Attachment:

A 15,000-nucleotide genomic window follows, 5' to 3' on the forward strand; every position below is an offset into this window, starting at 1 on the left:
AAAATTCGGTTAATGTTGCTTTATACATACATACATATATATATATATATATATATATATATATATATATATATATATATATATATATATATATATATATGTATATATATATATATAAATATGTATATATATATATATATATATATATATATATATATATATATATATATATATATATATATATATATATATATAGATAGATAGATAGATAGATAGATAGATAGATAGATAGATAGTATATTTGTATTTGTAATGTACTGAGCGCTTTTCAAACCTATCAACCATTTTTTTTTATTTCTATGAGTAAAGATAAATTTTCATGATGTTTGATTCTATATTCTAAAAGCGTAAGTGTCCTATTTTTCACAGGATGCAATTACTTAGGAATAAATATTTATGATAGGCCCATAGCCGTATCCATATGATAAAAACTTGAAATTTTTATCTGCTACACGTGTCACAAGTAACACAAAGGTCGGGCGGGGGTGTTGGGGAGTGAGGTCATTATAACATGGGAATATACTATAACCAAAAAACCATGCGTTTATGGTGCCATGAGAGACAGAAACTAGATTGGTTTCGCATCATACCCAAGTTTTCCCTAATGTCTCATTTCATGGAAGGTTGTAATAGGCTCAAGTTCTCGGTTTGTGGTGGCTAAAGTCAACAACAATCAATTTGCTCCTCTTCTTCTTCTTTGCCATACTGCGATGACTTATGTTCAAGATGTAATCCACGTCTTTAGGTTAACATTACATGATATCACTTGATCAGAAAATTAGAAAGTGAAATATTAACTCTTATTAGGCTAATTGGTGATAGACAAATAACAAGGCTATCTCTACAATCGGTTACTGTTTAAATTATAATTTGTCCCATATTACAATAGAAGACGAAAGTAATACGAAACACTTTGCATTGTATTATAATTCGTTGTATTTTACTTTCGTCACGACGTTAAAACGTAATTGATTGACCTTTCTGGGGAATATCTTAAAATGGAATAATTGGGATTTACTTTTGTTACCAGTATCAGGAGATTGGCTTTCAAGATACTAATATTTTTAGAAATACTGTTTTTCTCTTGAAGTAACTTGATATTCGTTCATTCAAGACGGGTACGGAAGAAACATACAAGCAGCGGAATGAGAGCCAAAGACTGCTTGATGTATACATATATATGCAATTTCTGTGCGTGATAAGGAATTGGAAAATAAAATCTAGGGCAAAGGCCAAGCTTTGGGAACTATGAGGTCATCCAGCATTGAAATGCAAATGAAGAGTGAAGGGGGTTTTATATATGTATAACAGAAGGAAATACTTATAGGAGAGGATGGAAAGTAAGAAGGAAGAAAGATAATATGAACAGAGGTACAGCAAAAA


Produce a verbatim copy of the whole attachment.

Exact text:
A 15,000-nucleotide genomic window follows, 5' to 3' on the forward strand; every position below is an offset into this window, starting at 1 on the left:
AAAATTCGGTTAATGTTGCTTTATACATACATACATATATATATATATATATATATATATATATATATATATATATATATATATATATATATATATATATGTATATATATATATATAAATATGTATATATATATATATATATATATATATATATATATATATATATATATATATATATATATATATATATATATAGATAGATAGATAGATAGATAGATAGATAGATAGATAGATAGTATATTTGTATTTGTAATGTACTGAGCGCTTTTCAAACCTATCAACCATTTTTTTTTATTTCTATGAGTAAAGATAAATTTTCATGATGTTTGATTCTATATTCTAAAAGCGTAAGTGTCCTATTTTTCACAGGATGCAATTACTTAGGAATAAATATTTATGATAGGCCCATAGCCGTATCCATATGATAAAAACTTGAAATTTTTATCTGCTACACGTGTCACAAGTAACACAAAGGTCGGGCGGGGGTGTTGGGGAGTGAGGTCATTATAACATGGGAATATACTATAACCAAAAAACCATGCGTTTATGGTGCCATGAGAGACAGAAACTAGATTGGTTTCGCATCATACCCAAGTTTTCCCTAATGTCTCATTTCATGGAAGGTTGTAATAGGCTCAAGTTCTCGGTTTGTGGTGGCTAAAGTCAACAACAATCAATTTGCTCCTCTTCTTCTTCTTTGCCATACTGCGATGACTTATGTTCAAGATGTAATCCACGTCTTTAGGTTAACATTACATGATATCACTTGATCAGAAAATTAGAAAGTGAAATATTAACTCTTATTAGGCTAATTGGTGATAGACAAATAACAAGGCTATCTCTACAATCGGTTACTGTTTAAATTATAATTTGTCCCATATTACAATAGAAGACGAAAGTAATACGAAACACTTTGCATTGTATTATAATTCGTTGTATTTTACTTTCGTCACGACGTTAAAACGTAATTGATTGACCTTTCTGGGGAATATCTTAAAATGGAATAATTGGGATTTACTTTTGTTACCAGTATCAGGAGATTGGCTTTCAAGATACTAATATTTTTAGAAATACTGTTTTTCTCTTGAAGTAACTTGATATTCGTTCATTCAAGACGGGTACGGAAGAAACATACAAGCAGCGGAATGAGAGCCAAAGACTGCTTGATGTATACATATATATGCAATTTCTGTGCGTGATAAGGAATTGGAAAATAAAATCTAGGGCAAAGGCCAAGCTTTGGGAACTATGAGGTCATCCAGCATTGAAATGCAAATGAAGAGTGAAGGGGGTTTTATATATGTATAACAGAAGGAAATACTTATAGGAGAGGATGGAAAGTAAGAAGGAAGAAAGATAATATGAACAGAGGTACAGCAAAAA